Interviews are always better handled when you properly prepare yourself. You anticipate every oddball question that could be thrown at you until one seemingly innocent question throws you off track: Ã¢Tell me a bit about yourself.Ã¢ Well, you know, IÃ¢m the best guy for the job, and I need this job so bad. You can read the qualifications and work experience on my resume. Why donÃ¢t you just read it? Nope. ThatÃ¢s not the way to go about it.
WhatÃ¢s the point?
Understand the questionÃ¢s relevance. ItÃ¢s open-ended. ItÃ¢s the beginning of a conversation. The interviewer wants to know who you are and understand a bit of your character through your answer. Not only by the words you use but by how you answer, your posture, your intonations, your body language. An open-ended question is perfect for revealing the person whoÃ¢s sitting in front of you. As a side note, you can try this out for yourself the next time you meet someone new.
First, letÃ¢s look at some of the ways you should not answer. Some people find this question irritating. ThatÃ¢s not a good frame of mind to be in. You could say that all the information is right there on the resume. But the interviewer knows that, right? That means they want to have a conversation about you, with you. So a verbatim response with the information given in the resume is a strict âno.â Neither should you go to the other extreme, and talk about your desires to get the job, to fulfill your dreams, etc. The interviewer is interested in what you can do for the company.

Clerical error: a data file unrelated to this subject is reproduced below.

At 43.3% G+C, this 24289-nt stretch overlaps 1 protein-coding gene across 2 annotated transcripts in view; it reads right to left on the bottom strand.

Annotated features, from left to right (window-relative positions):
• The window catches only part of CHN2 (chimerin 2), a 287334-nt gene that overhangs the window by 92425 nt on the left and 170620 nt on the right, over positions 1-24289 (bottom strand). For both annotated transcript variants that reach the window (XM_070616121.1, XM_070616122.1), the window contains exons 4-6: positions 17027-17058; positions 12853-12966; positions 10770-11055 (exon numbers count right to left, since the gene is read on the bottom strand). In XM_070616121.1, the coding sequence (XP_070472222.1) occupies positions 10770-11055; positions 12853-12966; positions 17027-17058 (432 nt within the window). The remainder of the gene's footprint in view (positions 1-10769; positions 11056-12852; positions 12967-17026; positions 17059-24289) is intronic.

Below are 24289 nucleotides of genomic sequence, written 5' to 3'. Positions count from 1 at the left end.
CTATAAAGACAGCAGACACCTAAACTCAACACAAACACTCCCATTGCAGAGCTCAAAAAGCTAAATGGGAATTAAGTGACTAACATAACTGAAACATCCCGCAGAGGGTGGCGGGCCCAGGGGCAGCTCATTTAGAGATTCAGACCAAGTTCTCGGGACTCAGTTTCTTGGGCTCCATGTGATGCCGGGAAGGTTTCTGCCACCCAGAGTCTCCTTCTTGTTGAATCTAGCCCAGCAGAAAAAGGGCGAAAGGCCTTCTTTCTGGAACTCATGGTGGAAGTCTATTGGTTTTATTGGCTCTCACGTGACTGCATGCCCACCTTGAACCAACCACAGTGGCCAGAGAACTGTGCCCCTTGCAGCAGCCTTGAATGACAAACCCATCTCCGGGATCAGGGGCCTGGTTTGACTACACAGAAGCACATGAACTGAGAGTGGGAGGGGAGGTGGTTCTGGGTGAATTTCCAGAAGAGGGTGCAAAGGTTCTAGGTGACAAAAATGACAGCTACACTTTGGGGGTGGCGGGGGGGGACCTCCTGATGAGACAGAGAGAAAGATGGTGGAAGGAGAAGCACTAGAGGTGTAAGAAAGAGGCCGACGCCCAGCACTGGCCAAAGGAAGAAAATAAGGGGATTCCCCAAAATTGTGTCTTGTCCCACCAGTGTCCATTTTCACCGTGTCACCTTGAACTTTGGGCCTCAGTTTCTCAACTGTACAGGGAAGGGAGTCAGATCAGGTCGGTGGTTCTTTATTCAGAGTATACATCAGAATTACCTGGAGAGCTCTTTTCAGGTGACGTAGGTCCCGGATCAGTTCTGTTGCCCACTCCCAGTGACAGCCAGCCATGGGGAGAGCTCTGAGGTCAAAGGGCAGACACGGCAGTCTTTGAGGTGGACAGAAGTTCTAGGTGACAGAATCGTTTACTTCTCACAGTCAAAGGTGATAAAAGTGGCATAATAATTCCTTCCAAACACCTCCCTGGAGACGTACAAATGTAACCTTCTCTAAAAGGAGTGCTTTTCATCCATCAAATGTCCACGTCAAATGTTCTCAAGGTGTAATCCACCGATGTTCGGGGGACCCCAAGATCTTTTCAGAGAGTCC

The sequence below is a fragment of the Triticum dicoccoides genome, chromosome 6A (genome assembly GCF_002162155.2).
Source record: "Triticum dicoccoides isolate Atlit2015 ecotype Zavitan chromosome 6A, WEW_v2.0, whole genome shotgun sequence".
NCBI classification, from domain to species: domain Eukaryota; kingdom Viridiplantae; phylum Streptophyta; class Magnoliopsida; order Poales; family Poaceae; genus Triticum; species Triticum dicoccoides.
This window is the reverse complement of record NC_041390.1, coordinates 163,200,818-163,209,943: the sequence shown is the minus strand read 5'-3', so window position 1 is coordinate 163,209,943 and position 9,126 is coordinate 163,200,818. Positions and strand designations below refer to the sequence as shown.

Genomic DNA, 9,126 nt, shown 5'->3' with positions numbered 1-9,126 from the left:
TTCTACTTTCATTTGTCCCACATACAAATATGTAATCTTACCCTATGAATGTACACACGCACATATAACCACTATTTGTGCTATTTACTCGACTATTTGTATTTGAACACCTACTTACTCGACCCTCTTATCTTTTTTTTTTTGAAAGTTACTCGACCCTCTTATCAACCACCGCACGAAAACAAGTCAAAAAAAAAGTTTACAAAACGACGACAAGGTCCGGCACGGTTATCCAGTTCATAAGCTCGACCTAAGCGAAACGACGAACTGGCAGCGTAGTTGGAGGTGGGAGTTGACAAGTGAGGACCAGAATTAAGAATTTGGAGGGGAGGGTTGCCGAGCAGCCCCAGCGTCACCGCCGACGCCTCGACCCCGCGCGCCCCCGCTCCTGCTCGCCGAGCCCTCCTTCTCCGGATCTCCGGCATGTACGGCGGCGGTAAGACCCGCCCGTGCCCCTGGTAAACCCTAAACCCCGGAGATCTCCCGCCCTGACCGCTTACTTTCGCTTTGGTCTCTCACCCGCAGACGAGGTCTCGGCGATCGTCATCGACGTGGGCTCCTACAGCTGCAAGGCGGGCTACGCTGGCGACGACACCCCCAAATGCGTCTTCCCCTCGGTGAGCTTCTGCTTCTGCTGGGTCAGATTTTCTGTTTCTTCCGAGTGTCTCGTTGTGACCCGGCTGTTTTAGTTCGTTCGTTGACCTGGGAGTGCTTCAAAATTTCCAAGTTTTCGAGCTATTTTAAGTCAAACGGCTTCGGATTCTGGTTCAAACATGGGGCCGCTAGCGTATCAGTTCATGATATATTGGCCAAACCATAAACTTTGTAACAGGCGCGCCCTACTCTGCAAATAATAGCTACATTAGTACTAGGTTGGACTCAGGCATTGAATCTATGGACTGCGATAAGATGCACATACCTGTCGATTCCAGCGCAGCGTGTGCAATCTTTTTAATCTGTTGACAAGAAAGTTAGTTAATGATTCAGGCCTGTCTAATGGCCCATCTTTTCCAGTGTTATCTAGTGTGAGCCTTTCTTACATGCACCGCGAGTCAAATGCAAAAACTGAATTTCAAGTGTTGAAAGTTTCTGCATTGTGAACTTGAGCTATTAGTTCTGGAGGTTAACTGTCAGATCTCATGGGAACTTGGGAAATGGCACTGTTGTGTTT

How should you go about it? Your response should not last more than a minute. Start with what you have done, and end with what you want to do. ThatÃ¢s it. It must be like a bullet-form conversation. State only things that showcase your attributes, your skillset and experience, and your achievements. Your answer must be extremely relevant and to-the-point. If you want, you can briefly go into particular things you want to accomplish through your employment with that company.
But remember to be brief. When you do this properly, it arouses the interest of the interviewer. This particular answer sets you apart from the rest of the candidates. This is like a trailer of your work history, and where itâs heading. So the better the trailer, the more eager will be the person to watch the full show. Hence, you must deliberately cut short details. And build up some intrigue. When you do that properly, the interviewer will be fascinated to know more. Remember, he or she might be sitting in that chair and going through resumes and candidates all day long. They need something interesting, a bit of character.
Ã¢I grew up in the suburbs of New York. Did my Bachelorâs in Commerce over in Dublin, Ireland. Worked for a bit with the accounting firm XYZ in London before moving stateside. The culture of business is different on both continents. When in London, I was the second-highest performing salesperson, and helped to introduce new product lines in South East England. This territory was unexplored till then. Based on my feedback with long-term customers, the company started research on 2 new products. When I quit, my team was the top-performing in all of the UK. IÃ¢m confident that I can do the same for your establishment, if given the opportunity.Ã¢
Of course, you might not have all the stellar accomplishments, but whatever you have, say it with earnest. Keep in mind that they donÃ¢t care about the actual wordsÃÂ you use. The interviewerÃ¢s main concern is the benefit their company gets by hiring you.
Wait for it
Once youÃ¢ve said your bit, you need to keep quiet and wait for them to ask for specific details. When they do, you know that youÃ¢ve made an impression. Now, fill in the details. Always wait for the interviewer to ask for more before giving it to them.
This bit of info can be useful for you in many situations. Tweak it a bit and youÃ¢re all set for impromptu meetings, social gatherings, and even dates. This is your brief bio. Interested people will ask for more.